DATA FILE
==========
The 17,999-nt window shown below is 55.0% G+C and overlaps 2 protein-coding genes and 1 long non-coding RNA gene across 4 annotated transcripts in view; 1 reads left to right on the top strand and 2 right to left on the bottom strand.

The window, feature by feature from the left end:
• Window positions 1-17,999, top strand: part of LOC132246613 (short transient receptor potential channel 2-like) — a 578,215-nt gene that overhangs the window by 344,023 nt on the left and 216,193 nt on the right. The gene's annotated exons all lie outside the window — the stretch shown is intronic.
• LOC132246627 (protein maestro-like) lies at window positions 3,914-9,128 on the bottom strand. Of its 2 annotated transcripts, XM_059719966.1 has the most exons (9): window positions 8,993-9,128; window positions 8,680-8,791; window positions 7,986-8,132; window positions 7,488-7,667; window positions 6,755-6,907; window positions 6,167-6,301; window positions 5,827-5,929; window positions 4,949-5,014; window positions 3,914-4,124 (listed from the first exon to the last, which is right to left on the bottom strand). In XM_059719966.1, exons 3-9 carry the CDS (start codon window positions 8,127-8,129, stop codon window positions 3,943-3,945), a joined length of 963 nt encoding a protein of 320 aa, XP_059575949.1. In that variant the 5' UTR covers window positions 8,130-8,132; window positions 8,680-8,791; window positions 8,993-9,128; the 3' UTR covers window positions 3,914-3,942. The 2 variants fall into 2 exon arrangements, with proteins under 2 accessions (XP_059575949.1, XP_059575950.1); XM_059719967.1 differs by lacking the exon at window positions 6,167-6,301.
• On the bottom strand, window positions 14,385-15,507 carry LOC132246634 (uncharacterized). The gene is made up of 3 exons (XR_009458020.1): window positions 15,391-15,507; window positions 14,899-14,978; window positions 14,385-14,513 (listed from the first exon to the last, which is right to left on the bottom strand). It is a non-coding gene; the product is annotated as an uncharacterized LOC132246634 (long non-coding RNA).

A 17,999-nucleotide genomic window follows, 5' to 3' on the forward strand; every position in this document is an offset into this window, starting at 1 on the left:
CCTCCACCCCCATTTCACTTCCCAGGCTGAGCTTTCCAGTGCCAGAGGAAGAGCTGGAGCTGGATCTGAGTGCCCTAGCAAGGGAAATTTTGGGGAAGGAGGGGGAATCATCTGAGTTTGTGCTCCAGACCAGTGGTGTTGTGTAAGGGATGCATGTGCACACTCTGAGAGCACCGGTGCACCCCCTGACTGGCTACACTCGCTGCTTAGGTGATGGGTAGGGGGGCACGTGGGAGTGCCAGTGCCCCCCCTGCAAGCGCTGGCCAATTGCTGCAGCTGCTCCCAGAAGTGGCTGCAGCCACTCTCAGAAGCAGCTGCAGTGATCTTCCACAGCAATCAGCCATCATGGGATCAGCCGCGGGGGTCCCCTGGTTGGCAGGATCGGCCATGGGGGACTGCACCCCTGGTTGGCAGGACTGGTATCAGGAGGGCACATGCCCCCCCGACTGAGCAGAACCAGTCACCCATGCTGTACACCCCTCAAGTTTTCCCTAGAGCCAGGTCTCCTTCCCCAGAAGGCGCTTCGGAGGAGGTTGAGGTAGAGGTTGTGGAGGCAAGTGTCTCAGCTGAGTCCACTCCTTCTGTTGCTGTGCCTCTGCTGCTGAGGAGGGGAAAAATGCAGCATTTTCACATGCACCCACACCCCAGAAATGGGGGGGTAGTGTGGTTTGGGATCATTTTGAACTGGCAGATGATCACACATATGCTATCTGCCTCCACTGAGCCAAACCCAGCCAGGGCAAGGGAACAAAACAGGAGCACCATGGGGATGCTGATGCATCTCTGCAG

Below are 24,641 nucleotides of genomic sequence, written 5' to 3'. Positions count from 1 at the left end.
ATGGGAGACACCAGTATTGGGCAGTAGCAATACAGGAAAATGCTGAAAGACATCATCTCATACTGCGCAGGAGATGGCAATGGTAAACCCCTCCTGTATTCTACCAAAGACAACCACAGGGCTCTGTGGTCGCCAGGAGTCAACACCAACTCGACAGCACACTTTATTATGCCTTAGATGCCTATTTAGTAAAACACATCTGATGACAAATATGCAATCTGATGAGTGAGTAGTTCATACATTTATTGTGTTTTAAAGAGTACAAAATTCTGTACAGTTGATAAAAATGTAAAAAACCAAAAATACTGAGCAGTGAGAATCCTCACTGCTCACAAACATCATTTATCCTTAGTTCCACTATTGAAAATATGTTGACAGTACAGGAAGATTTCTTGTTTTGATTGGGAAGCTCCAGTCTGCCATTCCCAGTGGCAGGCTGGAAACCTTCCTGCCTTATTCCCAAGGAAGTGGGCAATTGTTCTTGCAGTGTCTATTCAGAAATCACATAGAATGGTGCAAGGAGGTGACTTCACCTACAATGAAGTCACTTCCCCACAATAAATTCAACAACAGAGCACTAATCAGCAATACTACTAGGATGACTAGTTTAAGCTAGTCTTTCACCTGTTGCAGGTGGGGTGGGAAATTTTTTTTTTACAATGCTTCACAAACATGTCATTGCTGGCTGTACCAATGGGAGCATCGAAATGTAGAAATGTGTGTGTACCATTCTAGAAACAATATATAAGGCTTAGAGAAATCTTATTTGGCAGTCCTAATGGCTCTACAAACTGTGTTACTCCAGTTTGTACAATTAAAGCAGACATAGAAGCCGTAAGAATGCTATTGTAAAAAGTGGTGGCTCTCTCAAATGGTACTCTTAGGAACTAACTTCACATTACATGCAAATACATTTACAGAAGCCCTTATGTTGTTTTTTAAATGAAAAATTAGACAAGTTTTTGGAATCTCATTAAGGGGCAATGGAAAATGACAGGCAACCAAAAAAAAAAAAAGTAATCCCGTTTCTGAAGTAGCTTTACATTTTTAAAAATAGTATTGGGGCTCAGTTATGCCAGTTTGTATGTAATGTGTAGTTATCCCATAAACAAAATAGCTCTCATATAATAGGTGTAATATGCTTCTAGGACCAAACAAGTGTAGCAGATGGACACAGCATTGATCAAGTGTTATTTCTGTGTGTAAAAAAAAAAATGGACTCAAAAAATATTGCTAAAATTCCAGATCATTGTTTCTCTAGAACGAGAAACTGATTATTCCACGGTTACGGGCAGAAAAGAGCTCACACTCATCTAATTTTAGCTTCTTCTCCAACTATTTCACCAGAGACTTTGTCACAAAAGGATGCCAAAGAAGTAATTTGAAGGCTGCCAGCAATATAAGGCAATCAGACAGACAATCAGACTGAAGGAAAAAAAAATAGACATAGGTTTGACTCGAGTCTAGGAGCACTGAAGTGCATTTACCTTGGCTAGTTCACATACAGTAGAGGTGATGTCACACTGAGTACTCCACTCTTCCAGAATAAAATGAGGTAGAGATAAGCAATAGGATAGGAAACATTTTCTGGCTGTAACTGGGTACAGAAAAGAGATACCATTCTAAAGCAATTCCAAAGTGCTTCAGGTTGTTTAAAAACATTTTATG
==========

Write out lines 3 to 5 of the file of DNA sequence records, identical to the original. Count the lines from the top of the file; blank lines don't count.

• Window positions 1-17,999, top strand: part of LOC132246613 (short transient receptor potential channel 2-like) — a 578,215-nt gene that overhangs the window by 344,023 nt on the left and 216,193 nt on the right. The gene's annotated exons all lie outside the window — the stretch shown is intronic.
• LOC132246627 (protein maestro-like) lies at window positions 3,914-9,128 on the bottom strand. Of its 2 annotated transcripts, XM_059719966.1 has the most exons (9): window positions 8,993-9,128; window positions 8,680-8,791; window positions 7,986-8,132; window positions 7,488-7,667; window positions 6,755-6,907; window positions 6,167-6,301; window positions 5,827-5,929; window positions 4,949-5,014; window positions 3,914-4,124 (listed from the first exon to the last, which is right to left on the bottom strand). In XM_059719966.1, exons 3-9 carry the CDS (start codon window positions 8,127-8,129, stop codon window positions 3,943-3,945), a joined length of 963 nt encoding a protein of 320 aa, XP_059575949.1. In that variant the 5' UTR covers window positions 8,130-8,132; window positions 8,680-8,791; window positions 8,993-9,128; the 3' UTR covers window positions 3,914-3,942. The 2 variants fall into 2 exon arrangements, with proteins under 2 accessions (XP_059575949.1, XP_059575950.1); XM_059719967.1 differs by lacking the exon at window positions 6,167-6,301.
• On the bottom strand, window positions 14,385-15,507 carry LOC132246634 (uncharacterized). The gene is made up of 3 exons (XR_009458020.1): window positions 15,391-15,507; window positions 14,899-14,978; window positions 14,385-14,513 (listed from the first exon to the last, which is right to left on the bottom strand). It is a non-coding gene; the product is annotated as an uncharacterized LOC132246634 (long non-coding RNA).